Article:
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MICHAL (; lit. "rivulet"):

The younger of the two daughters of Saul, probably by Ahinoam (I Sam. xiv. 49-50). David, then a boy of about sixteen, was to have married her sister Merab; but the latter having been given to another, and Michal having fallen in love with David, Saul consented to the marriage of the two last-named, not insisting on the customary dowry ("mohar"), but requiring that David kill a hundred Philistines. David killed double this number; and Michal became his wife (ib. xviii. 17-28).

Michal was instrumental in saving her husband when her father, in a fit of anger, attempted to kill him. She lowered him through the window and, to deceive and delay the king's messengers, substituted one of her teraphim in his place. On her stratagem being discovered she declared that David had threatened her with death if she did not let him go (ib. xix. 11-17). After David's escape Saul bestowed Michal upon Phalti ben Laish of Gallim (ib. xxv. 44). It would appear, however, that she was still regarded as the lawful wife of David; for at his earliest opportunity he claimed her from Saul's son, Ish-bosheth (II Sam. iii. 13-15), through Abner.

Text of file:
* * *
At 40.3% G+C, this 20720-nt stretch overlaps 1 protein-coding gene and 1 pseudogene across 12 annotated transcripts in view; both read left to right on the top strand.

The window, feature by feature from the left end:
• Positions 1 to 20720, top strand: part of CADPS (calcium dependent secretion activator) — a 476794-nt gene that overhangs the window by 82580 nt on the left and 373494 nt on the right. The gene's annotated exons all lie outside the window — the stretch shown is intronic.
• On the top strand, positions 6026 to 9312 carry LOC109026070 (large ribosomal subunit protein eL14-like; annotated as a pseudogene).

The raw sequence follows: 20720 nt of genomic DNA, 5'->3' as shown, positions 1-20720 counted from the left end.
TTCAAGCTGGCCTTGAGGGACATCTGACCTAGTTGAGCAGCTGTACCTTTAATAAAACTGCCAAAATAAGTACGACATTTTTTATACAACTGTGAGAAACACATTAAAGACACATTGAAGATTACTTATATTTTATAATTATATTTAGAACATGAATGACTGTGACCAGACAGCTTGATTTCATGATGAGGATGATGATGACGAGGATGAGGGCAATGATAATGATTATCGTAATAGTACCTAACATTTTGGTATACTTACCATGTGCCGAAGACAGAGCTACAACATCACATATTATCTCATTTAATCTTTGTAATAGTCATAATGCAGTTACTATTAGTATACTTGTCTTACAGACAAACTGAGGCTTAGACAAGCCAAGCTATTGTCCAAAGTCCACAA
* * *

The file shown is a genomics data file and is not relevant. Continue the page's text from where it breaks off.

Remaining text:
One incident, however, occurred which caused their relations to be greatly strained and which probably resulted in a separation. The Ark of the Lord having been brought to Zion, David indulged in a joyful religious dance, for which he was severely criticized by his wife (ib. vi. 16, 20). Either because of this incident or owing to several other causes combined, they never lived together again. According to one tradition, Michal spent her remaining years in bringing up the five children of her sister Merab (ib. xxi. 8, if the reading be accepted instead of ); according to another, she returned to Phalti ben Laish and lived as his protegée, though not as his wife (Targ. to Ruth iii. 3).

David seems not to have had any children by Michal (II Sam. vi. 23), though some authorities (e.g., Rashi and Cheyne) claim that Ithream was the result of their union, and that "Eglah," the name of his supposed mother (ib. iii. 5), like "Michal," is merely a corrupted form of her real name, which must have been Abigail.

This Biblical story has inspired J. L. Gordon with the subject for his popular "Ahabat Dawid u-Mikal," which has been published in many editions.

J. J. S. R.
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